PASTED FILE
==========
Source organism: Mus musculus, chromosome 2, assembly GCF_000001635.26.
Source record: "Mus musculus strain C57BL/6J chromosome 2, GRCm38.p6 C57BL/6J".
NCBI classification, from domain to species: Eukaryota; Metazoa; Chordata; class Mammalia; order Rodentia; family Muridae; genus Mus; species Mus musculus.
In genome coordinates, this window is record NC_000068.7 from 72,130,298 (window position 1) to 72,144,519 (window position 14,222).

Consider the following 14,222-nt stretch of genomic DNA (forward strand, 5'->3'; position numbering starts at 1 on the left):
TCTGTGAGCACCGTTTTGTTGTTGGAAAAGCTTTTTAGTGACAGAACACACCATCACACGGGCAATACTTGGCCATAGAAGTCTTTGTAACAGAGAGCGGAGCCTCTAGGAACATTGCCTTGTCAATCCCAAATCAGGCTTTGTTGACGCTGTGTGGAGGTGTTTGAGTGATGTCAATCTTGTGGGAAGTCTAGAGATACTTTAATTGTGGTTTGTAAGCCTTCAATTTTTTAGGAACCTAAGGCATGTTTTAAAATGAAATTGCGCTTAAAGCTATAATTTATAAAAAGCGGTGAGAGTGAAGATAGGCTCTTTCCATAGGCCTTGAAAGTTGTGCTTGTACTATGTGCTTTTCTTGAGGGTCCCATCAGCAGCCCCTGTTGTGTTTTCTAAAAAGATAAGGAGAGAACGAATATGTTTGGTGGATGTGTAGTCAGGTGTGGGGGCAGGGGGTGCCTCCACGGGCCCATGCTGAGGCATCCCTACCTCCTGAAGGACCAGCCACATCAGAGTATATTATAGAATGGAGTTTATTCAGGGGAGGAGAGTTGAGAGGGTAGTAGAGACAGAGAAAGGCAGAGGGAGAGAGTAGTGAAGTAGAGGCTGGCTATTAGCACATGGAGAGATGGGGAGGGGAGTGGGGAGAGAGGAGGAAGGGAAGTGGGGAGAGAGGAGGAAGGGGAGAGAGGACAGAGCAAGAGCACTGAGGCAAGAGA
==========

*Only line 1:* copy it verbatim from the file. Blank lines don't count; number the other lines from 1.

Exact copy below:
Source organism: Mus musculus, chromosome 2, assembly GCF_000001635.26.